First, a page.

Prairie View ends

PRAIRIE VIEW, Texas (AP) Ñ The bus rolled up to the gym in the predawn darkness.
Prairie View A&M’s football team had made this trip back to the campus many times over the years. Only now whoops and cheers from dozens of students broke the silence.
On this day, when not even buzzing, ravenous mosquitoes could keep students from this homecoming, Prairie View A&M had every right to call itself that strangest of things Ñ a winner.
Its 80-game losing streak, an NCAA record that began nine years ago, was finally, mercifully, over.
The frustration ended Saturday night with a 14-12 victory over Langston in Oklahoma City.
By the time school president Charles Hines got wind of the victory, students had deposited a goalpost from the nearby football stadium on his otherwise manicured front lawn.
As usual, many of the school’s 6,000 students on this campus 45 miles northwest of Houston had left for the weekend. But some hastened back across the cattle pastures and row crops to join the party.
Hundreds of students, many swatting mosquitoes from their legs in the muggy heat, celebrated outside the basketball gym in the hours after the victory, though their numbers dwindled as the night wore on.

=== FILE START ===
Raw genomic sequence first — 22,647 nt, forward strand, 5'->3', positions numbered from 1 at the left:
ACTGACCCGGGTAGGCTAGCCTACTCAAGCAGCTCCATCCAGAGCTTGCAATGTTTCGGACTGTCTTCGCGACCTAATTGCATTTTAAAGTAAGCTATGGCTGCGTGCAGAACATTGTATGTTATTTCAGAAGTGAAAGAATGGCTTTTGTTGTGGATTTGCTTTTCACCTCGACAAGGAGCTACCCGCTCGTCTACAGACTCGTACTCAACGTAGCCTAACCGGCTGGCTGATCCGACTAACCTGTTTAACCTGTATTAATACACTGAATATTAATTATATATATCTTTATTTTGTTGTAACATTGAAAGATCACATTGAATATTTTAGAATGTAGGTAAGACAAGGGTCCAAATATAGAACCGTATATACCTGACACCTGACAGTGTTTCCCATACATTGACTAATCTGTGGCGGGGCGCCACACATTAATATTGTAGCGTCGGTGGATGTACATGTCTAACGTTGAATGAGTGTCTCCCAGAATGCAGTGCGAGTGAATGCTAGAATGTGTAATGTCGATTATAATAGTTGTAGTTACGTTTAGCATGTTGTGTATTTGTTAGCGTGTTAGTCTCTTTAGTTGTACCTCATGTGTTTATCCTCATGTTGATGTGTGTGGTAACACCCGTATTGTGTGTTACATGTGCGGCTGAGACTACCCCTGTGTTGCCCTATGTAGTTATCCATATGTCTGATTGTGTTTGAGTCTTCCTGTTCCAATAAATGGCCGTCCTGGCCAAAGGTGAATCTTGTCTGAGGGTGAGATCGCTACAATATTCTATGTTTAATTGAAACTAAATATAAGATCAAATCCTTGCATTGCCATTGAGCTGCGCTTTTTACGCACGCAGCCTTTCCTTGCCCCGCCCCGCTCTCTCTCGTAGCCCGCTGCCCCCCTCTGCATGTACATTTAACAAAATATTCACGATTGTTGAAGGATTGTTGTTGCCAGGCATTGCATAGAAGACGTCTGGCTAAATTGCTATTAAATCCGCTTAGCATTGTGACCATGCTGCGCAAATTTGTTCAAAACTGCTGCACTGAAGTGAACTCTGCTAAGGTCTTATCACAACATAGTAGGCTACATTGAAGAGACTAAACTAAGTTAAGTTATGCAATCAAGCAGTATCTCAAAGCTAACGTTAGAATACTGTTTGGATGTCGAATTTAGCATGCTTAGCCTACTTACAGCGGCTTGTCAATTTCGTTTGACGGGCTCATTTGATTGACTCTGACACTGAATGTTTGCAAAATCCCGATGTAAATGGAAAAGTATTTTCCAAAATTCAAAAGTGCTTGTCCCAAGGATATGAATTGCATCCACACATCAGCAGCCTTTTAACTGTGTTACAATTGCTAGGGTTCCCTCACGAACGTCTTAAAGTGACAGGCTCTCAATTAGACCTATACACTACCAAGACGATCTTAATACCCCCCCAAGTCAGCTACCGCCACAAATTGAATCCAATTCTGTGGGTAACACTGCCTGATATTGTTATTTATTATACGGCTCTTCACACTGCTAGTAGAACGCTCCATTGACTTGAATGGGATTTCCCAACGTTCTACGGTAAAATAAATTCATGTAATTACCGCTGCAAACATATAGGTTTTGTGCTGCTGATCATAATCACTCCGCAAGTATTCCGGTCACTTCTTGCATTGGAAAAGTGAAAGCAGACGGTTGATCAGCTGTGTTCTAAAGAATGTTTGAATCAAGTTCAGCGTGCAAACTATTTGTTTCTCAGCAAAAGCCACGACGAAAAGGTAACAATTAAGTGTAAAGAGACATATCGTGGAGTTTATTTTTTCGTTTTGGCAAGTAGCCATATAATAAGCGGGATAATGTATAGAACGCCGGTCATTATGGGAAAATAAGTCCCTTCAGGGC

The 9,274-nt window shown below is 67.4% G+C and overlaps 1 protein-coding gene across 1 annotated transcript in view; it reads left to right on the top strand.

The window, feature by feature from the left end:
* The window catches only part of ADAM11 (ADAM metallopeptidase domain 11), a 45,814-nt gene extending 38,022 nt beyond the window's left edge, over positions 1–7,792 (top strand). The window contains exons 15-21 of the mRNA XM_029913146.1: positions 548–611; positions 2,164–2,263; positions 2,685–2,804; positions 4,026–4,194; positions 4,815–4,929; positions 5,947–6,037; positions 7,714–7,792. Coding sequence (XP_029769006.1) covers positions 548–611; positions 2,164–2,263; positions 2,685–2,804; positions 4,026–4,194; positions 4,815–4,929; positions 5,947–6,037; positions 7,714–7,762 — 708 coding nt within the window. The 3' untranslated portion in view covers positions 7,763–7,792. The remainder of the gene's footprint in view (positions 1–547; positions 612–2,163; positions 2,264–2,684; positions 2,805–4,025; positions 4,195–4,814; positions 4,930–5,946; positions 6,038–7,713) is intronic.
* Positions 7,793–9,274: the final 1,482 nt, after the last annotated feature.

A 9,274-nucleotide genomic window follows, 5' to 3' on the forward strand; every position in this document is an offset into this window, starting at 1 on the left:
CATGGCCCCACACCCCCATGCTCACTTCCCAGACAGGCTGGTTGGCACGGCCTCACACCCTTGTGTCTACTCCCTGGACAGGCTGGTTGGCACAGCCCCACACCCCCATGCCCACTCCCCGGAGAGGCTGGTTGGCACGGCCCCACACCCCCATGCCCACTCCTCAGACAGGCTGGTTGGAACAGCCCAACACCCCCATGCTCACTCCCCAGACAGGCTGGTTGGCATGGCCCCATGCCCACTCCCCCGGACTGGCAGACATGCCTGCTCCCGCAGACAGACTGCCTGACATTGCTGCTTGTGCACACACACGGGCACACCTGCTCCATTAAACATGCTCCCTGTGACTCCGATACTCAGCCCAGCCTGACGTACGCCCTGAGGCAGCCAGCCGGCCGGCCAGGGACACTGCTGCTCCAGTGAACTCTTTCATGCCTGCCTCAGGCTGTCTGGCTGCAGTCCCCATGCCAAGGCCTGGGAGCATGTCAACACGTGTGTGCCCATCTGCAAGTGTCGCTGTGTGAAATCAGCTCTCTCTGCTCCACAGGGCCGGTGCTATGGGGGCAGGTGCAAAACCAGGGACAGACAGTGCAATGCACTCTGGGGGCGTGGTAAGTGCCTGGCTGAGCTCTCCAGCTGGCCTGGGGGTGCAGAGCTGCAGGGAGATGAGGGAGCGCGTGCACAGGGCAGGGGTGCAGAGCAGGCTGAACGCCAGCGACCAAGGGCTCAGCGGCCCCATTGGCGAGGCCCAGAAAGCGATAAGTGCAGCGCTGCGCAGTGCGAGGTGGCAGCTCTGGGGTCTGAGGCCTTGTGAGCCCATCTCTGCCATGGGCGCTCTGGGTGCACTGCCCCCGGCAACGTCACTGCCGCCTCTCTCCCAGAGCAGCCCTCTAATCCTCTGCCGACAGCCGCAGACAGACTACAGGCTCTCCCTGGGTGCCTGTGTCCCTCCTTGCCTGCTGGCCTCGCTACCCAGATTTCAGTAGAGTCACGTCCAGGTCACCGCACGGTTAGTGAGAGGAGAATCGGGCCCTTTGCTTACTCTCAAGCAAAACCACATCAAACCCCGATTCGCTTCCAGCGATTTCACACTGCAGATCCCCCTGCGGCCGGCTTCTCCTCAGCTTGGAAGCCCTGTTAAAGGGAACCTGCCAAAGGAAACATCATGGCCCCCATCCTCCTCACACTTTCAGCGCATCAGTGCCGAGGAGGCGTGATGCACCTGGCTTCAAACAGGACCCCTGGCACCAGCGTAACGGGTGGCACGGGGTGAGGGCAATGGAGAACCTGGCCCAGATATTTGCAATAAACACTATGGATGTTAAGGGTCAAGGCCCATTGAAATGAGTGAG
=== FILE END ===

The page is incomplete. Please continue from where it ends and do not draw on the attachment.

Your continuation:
This was the Panthers’ first victory since Oct. 28, 1989, when they beat Mississippi Valley 21-12. Greg Johnson, the current coach, was the defensive coordinator at Langston when it began Prairie View’s streak with a 19-18 victory the following week.
Saying he’d fallen into a “comfort zone” at Langston after taking over and reviving its program, Johnson took the Prairie View job two years ago. The skid consumed three coaches before him.
Johnson’s players, prohibited from talking to reporters until the streak was over, credit him for helping them end the streak.
“One (win) isn’t good enough for me. I don’t want people to think it’s a fluke,” said running back Kevin Bell, who had a 57-yard touchdown run in the second half.
Prairie View’s torment stems from a numbers game. Its rivals stack their rosters with players on full scholarships. Prairie View offers none after a financial scandal wiped out the 1990 season.
Students and alumni decided in 1996 to support 15 full scholarships to be spread among a few players, a far cry from what most opponents provide.
Langston didn’t go quietly into the night, closing Prairie View’s lead to 14-12 with 34 seconds left when Archie Craft threw a 51-yard touchdown pass to Ted Roberts.
Prairie View players held hands on the sideline as Langston broke the huddle for its 2-point conversion. Craft tried a sneak up the middle.
It took the officials about 15 seconds to get to the bottom of the pile and make a call. Linebacker Steven “Mighty” Garner managed to stop Craft just short.
“The only thing that went through my mind was, it was over. It was over,” Garner said. “All the blood, sweat and tears, and now it was over.”